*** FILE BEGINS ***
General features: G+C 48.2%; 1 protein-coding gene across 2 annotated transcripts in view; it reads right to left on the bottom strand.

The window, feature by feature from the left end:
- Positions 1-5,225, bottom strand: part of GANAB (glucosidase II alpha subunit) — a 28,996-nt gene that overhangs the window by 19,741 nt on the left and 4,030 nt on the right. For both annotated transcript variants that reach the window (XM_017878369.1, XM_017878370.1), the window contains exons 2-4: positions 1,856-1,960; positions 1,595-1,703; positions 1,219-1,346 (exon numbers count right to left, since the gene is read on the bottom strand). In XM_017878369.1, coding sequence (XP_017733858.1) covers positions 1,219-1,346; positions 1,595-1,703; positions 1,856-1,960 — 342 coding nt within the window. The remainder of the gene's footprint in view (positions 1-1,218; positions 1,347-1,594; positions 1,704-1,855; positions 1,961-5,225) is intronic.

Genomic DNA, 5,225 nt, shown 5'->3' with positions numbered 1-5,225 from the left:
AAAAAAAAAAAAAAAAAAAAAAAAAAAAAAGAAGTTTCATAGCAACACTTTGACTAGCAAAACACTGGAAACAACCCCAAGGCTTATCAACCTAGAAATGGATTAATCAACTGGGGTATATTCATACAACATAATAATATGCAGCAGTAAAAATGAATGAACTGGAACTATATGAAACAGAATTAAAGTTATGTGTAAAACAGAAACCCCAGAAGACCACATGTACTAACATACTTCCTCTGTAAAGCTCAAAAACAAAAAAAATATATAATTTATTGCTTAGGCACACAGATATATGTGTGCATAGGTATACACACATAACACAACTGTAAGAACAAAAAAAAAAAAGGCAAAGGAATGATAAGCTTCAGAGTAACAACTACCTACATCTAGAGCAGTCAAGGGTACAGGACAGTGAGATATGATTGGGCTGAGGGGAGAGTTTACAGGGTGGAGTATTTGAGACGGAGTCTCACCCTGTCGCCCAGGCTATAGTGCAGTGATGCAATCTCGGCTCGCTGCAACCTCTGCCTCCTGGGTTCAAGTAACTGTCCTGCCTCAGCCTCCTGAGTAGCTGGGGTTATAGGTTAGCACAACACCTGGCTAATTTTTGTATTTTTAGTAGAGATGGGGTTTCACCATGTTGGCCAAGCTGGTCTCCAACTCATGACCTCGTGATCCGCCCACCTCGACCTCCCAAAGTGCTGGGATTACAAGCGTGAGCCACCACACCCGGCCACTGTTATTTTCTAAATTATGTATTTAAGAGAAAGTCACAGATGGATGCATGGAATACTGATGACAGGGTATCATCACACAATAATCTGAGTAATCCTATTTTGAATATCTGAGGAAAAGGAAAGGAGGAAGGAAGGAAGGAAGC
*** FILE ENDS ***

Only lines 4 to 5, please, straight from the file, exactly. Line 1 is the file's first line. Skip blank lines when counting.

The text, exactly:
Genomic DNA, 5,225 nt, shown 5'->3' with positions numbered 1-5,225 from the left:
AAAAAAAAAAAAAAAAAAAAAAAAAAAAAAGAAGTTTCATAGCAACACTTTGACTAGCAAAACACTGGAAACAACCCCAAGGCTTATCAACCTAGAAATGGATTAATCAACTGGGGTATATTCATACAACATAATAATATGCAGCAGTAAAAATGAATGAACTGGAACTATATGAAACAGAATTAAAGTTATGTGTAAAACAGAAACCCCAGAAGACCACATGTACTAACATACTTCCTCTGTAAAGCTCAAAAACAAAAAAAATATATAATTTATTGCTTAGGCACACAGATATATGTGTGCATAGGTATACACACATAACACAACTGTAAGAACAAAAAAAAAAAAGGCAAAGGAATGATAAGCTTCAGAGTAACAACTACCTACATCTAGAGCAGTCAAGGGTACAGGACAGTGAGATATGATTGGGCTGAGGGGAGAGTTTACAGGGTGGAGTATTTGAGACGGAGTCTCACCCTGTCGCCCAGGCTATAGTGCAGTGATGCAATCTCGGCTCGCTGCAACCTCTGCCTCCTGGGTTCAAGTAACTGTCCTGCCTCAGCCTCCTGAGTAGCTGGGGTTATAGGTTAGCACAACACCTGGCTAATTTTTGTATTTTTAGTAGAGATGGGGTTTCACCATGTTGGCCAAGCTGGTCTCCAACTCATGACCTCGTGATCCGCCCACCTCGACCTCCCAAAGTGCTGGGATTACAAGCGTGAGCCACCACACCCGGCCACTGTTATTTTCTAAATTATGTATTTAAGAGAAAGTCACAGATGGATGCATGGAATACTGATGACAGGGTATCATCACACAATAATCTGAGTAATCCTATTTTGAATATCTGAGGAAAAGGAAAGGAGGAAGGAAGGAAGGAAGC